Non-nuclear weapons programs should be prepared to pay the bills for the nuclear programs, if it comes to that, Sen. Deb Fischer (R-Neb.), one of the biggest nuclear weapons stakeholders left on the Senate Armed Services Committee, said Monday.

“Nuclear deterrence is the number one mission of the Department of Defense,” Fischer said in an online forum hosted by the Washington-based think tank, the Heritage Foundation. “That means when you’re putting together a budget, it’s the first thing, it’s the first thing that goes in.”

It would be “backwards” to cut nuclear weapons to fund priorities such as a cyber or artificial intelligence, said Fischer, the ranking member of the Armed Services strategic forces subcommittee whose state includes both U.S. Strategic Command headquarters outside Omaha, Neb., and rural communities surrounding Minuteman III silos crewed by the Air Force’s 90th Missile Wing.

Fischer was pushing back against a common refrain of arms control and disarmament groups in Washington — grown louder since Democrats took control of the federal government in November — who say the $1-trillion, 30-year nuclear modernization regimen started by the Obama administration in 2016 will squeeze out funding for more urgent conventional weapons programs.

The modernization program includes both the civilian nuclear weapons budget at the Department of Energy’s National Nuclear Security Administration (NNSA), which refurbishes nuclear warheads and bombs, and Pentagon acquisition of new missiles and new air- and sea-going carrier craft. The Congressional Budget Office has estimated nuclear modernization expenses will peak in the 2030s at around 7% of the total defense budget.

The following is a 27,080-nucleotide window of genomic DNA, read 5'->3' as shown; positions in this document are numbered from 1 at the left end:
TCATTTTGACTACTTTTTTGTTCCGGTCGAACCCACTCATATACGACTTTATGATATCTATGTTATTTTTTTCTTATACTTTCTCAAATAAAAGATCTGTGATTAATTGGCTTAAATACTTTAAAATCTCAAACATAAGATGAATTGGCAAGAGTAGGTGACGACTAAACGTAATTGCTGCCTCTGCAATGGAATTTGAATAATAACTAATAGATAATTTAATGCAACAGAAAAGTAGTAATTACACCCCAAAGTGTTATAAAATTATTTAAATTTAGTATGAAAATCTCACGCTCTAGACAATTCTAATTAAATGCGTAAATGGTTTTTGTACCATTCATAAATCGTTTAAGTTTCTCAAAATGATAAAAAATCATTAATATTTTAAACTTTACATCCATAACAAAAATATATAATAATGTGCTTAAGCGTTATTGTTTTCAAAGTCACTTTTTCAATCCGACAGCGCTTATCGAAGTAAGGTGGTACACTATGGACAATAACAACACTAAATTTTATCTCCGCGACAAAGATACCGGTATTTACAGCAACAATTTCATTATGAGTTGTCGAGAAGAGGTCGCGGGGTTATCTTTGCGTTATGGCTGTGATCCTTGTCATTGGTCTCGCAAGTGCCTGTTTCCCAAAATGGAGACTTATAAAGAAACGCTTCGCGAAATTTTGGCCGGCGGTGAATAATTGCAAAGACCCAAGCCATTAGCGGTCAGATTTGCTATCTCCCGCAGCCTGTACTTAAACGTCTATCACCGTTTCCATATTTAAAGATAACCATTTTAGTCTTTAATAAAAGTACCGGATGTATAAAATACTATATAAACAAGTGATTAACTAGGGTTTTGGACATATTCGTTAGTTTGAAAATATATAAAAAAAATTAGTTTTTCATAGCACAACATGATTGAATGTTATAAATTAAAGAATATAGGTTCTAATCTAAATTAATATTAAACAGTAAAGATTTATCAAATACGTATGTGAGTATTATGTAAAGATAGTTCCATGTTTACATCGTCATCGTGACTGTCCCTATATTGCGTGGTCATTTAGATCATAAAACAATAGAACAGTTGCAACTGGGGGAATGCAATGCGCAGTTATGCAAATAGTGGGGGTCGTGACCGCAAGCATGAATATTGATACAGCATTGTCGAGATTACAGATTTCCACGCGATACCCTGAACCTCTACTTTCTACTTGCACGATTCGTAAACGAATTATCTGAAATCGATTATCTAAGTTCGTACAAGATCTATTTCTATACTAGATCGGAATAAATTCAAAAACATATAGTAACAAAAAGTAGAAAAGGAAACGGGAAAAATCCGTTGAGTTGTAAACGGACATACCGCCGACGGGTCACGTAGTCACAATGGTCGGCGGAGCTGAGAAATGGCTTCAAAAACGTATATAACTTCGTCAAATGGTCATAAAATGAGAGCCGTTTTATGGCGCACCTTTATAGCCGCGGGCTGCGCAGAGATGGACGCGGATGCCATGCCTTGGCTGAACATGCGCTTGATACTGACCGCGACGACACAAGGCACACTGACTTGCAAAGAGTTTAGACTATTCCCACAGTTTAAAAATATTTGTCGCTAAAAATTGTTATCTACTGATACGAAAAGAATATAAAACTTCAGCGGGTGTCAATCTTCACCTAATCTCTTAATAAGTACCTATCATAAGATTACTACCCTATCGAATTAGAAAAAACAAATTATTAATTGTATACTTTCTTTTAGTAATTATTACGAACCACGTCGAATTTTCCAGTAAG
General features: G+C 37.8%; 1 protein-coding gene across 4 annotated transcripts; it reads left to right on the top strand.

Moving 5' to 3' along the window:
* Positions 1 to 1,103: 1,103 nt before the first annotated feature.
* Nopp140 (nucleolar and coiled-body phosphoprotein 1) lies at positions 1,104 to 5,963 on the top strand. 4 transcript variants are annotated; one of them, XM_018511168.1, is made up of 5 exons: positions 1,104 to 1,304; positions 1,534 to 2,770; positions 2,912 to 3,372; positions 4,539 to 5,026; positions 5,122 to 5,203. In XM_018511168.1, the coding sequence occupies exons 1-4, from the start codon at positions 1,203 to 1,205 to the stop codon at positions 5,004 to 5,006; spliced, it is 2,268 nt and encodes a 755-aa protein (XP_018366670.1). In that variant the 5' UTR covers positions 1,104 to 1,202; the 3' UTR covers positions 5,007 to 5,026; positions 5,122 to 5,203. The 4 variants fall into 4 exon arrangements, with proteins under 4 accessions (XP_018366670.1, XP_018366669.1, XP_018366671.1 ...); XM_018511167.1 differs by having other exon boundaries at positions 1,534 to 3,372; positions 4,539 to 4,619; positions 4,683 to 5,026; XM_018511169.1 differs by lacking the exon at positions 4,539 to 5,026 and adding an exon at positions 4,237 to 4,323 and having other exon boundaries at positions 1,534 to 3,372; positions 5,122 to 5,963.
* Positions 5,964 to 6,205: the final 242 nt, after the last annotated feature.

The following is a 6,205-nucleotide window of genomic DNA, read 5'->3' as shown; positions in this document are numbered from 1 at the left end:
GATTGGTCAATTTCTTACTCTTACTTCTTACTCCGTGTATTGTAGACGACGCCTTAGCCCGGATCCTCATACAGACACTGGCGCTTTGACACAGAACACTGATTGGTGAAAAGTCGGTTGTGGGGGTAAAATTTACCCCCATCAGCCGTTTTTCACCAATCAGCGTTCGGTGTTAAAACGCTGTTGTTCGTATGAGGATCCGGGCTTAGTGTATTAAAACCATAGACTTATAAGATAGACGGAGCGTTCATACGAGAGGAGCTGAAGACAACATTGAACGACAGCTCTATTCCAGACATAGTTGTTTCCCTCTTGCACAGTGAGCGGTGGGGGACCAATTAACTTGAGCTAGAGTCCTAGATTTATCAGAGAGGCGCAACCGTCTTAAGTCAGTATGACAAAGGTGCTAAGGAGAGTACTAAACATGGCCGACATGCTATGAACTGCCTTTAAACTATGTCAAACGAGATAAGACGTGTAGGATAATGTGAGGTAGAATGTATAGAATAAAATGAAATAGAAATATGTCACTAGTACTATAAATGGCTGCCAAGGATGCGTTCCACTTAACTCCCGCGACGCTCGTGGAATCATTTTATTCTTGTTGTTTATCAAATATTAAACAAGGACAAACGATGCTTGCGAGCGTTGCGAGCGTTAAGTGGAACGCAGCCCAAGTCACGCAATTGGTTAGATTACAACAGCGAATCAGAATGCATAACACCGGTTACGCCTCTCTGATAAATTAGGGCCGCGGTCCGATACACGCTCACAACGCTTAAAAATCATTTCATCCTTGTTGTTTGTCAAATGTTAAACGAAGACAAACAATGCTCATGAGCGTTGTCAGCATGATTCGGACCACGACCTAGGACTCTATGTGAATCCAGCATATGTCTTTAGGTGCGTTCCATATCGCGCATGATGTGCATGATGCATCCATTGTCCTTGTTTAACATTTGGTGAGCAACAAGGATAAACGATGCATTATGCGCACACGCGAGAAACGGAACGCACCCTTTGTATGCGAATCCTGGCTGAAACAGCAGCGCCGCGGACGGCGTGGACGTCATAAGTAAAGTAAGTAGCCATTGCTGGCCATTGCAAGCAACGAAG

“We shouldn’t act like it’s no big deal,” Fischer said. “Nuclear modernization is not cheap, but it’s necessary.”

Fischer spoke with the Biden administration in the middle of closed-door reviews about nuclear weapons that has at various times since inauguration day kept high-level officials tight-lipped about whether procurements such as the Ground Based Strategic Deterrent, Minuteman III’s planned replacement and the NNSA’s two-state plutonium-pit production complex will go forward as planned under the modernization started by Obama and supplemented by Trump.

Nuclear modernization looks to figure into a hearing scheduled for Tuesday in the House Appropriations defense subcommittee, titled “Future Defense Spending.” Scheduled witness James Acton, a nuclear expert with the Carnegie Endowment for International Peace, has already posted advance testimony urging Congress to pause the Ground Based Strategic Deterrent program for review, abandon early studies into a planned nuclear-tipped sea-launched cruise missile and boost funding for nuclear command and control upgrades.